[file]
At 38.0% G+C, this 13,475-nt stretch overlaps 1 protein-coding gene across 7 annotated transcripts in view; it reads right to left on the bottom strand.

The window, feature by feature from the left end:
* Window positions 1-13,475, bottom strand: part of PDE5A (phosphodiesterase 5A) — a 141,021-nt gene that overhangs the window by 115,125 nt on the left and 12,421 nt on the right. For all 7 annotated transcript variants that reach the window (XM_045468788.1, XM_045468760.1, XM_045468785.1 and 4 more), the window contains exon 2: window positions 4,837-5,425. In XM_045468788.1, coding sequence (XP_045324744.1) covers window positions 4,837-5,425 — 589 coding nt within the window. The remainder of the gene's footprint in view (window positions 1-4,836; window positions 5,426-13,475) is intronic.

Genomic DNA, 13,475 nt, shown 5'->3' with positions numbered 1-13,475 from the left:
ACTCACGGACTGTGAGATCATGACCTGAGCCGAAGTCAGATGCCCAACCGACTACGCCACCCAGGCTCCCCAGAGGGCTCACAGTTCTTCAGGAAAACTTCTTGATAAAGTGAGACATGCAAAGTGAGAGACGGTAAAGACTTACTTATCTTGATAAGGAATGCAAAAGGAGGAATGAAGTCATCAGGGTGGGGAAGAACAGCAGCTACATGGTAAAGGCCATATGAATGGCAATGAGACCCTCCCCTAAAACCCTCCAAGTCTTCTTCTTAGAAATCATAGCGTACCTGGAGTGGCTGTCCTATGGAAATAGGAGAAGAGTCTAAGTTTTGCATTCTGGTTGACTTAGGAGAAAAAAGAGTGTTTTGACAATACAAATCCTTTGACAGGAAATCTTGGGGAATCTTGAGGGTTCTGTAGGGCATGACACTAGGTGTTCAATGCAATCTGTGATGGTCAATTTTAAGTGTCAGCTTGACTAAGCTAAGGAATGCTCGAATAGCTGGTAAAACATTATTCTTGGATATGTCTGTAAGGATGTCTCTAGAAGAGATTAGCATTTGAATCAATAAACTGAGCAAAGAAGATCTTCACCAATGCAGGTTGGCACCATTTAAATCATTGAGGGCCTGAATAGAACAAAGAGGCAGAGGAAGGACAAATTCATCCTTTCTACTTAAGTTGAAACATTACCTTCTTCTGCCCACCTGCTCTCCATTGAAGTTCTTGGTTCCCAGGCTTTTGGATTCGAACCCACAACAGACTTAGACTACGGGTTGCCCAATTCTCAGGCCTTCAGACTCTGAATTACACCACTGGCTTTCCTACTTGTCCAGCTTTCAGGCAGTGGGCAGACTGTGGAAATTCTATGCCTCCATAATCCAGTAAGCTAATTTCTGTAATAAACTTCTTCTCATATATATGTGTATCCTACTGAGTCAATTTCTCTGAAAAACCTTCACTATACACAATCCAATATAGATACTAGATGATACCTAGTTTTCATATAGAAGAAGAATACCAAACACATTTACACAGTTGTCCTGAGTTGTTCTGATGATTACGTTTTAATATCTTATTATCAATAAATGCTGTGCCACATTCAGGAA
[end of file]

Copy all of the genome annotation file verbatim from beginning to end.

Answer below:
At 38.0% G+C, this 13,475-nt stretch overlaps 1 protein-coding gene across 7 annotated transcripts in view; it reads right to left on the bottom strand.

The window, feature by feature from the left end:
* Window positions 1-13,475, bottom strand: part of PDE5A (phosphodiesterase 5A) — a 141,021-nt gene that overhangs the window by 115,125 nt on the left and 12,421 nt on the right. For all 7 annotated transcript variants that reach the window (XM_045468788.1, XM_045468760.1, XM_045468785.1 and 4 more), the window contains exon 2: window positions 4,837-5,425. In XM_045468788.1, coding sequence (XP_045324744.1) covers window positions 4,837-5,425 — 589 coding nt within the window. The remainder of the gene's footprint in view (window positions 1-4,836; window positions 5,426-13,475) is intronic.

Genomic DNA, 13,475 nt, shown 5'->3' with positions numbered 1-13,475 from the left:
ACTCACGGACTGTGAGATCATGACCTGAGCCGAAGTCAGATGCCCAACCGACTACGCCACCCAGGCTCCCCAGAGGGCTCACAGTTCTTCAGGAAAACTTCTTGATAAAGTGAGACATGCAAAGTGAGAGACGGTAAAGACTTACTTATCTTGATAAGGAATGCAAAAGGAGGAATGAAGTCATCAGGGTGGGGAAGAACAGCAGCTACATGGTAAAGGCCATATGAATGGCAATGAGACCCTCCCCTAAAACCCTCCAAGTCTTCTTCTTAGAAATCATAGCGTACCTGGAGTGGCTGTCCTATGGAAATAGGAGAAGAGTCTAAGTTTTGCATTCTGGTTGACTTAGGAGAAAAAAGAGTGTTTTGACAATACAAATCCTTTGACAGGAAATCTTGGGGAATCTTGAGGGTTCTGTAGGGCATGACACTAGGTGTTCAATGCAATCTGTGATGGTCAATTTTAAGTGTCAGCTTGACTAAGCTAAGGAATGCTCGAATAGCTGGTAAAACATTATTCTTGGATATGTCTGTAAGGATGTCTCTAGAAGAGATTAGCATTTGAATCAATAAACTGAGCAAAGAAGATCTTCACCAATGCAGGTTGGCACCATTTAAATCATTGAGGGCCTGAATAGAACAAAGAGGCAGAGGAAGGACAAATTCATCCTTTCTACTTAAGTTGAAACATTACCTTCTTCTGCCCACCTGCTCTCCATTGAAGTTCTTGGTTCCCAGGCTTTTGGATTCGAACCCACAACAGACTTAGACTACGGGTTGCCCAATTCTCAGGCCTTCAGACTCTGAATTACACCACTGGCTTTCCTACTTGTCCAGCTTTCAGGCAGTGGGCAGACTGTGGAAATTCTATGCCTCCATAATCCAGTAAGCTAATTTCTGTAATAAACTTCTTCTCATATATATGTGTATCCTACTGAGTCAATTTCTCTGAAAAACCTTCACTATACACAATCCAATATAGATACTAGATGATACCTAGTTTTCATATAGAAGAAGAATACCAAACACATTTACACAGTTGTCCTGAGTTGTTCTGATGATTACGTTTTAATATCTTATTATCAATAAATGCTGTGCCACATTCAGGAA